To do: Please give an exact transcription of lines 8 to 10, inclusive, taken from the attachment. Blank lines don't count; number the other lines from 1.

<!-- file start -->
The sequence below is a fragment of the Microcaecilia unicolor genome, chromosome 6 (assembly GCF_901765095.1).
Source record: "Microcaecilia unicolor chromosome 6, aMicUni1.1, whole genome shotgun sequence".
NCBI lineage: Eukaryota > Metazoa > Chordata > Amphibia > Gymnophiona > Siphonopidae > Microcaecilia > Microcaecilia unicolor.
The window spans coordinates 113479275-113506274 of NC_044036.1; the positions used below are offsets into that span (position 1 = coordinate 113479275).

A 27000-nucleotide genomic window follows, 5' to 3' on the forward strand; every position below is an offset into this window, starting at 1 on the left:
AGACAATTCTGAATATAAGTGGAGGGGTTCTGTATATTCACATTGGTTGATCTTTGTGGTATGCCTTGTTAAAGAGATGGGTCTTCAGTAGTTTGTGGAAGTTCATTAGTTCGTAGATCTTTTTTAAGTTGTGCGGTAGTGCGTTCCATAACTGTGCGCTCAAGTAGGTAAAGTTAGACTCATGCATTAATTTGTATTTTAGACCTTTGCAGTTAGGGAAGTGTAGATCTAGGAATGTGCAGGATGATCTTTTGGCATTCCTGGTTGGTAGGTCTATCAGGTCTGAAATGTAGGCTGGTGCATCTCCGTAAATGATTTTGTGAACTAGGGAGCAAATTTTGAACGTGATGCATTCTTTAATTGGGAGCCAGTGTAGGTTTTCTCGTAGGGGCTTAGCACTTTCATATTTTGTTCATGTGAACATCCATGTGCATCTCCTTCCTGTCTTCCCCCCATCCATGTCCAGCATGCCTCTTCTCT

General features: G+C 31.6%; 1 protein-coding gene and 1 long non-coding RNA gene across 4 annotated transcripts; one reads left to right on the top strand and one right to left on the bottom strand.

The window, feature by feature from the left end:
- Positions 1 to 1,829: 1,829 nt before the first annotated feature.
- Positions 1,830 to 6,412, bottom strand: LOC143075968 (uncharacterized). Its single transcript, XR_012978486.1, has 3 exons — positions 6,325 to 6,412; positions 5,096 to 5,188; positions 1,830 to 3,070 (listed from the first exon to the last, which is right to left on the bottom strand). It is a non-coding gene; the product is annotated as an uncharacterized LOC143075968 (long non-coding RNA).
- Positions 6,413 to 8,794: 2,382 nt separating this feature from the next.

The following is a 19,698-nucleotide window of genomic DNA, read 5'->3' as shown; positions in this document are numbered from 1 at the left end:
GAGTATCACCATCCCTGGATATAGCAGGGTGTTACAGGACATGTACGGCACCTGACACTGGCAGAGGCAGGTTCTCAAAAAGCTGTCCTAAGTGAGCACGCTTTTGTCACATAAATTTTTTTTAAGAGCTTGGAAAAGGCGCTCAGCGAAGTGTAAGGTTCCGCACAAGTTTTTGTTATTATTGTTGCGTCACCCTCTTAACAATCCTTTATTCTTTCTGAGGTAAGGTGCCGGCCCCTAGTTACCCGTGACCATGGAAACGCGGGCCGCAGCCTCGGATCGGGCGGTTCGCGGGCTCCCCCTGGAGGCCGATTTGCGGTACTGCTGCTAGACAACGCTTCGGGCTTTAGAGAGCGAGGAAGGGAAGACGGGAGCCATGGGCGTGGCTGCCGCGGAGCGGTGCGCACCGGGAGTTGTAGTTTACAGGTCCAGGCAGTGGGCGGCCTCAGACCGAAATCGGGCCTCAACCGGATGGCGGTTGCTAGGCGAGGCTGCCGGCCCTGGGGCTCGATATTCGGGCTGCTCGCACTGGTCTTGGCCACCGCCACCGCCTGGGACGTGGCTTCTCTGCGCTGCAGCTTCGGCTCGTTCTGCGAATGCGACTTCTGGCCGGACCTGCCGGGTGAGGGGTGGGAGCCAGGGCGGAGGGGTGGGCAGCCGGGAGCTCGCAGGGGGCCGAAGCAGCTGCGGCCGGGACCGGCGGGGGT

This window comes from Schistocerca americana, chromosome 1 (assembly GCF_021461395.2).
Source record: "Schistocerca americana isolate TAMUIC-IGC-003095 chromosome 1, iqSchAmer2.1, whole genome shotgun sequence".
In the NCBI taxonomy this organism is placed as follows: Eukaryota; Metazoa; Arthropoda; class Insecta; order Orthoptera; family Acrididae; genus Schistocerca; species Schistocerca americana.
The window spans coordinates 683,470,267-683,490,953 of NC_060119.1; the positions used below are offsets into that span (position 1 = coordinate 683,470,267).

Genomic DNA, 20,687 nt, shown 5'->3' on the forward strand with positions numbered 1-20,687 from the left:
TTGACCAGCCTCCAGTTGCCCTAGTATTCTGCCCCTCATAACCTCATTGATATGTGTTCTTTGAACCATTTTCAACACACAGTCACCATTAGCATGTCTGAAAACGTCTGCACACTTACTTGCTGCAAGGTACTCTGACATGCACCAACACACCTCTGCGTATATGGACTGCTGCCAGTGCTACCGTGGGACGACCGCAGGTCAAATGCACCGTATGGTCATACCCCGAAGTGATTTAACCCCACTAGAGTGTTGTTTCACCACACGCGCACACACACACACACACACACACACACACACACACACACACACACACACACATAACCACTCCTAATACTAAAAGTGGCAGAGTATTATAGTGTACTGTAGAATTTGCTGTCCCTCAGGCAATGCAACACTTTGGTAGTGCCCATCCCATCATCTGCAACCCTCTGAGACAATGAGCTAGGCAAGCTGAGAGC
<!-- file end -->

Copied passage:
The window, feature by feature from the left end:
- Positions 1 to 1,829: 1,829 nt before the first annotated feature.
- Positions 1,830 to 6,412, bottom strand: LOC143075968 (uncharacterized). Its single transcript, XR_012978486.1, has 3 exons — positions 6,325 to 6,412; positions 5,096 to 5,188; positions 1,830 to 3,070 (listed from the first exon to the last, which is right to left on the bottom strand). It is a non-coding gene; the product is annotated as an uncharacterized LOC143075968 (long non-coding RNA).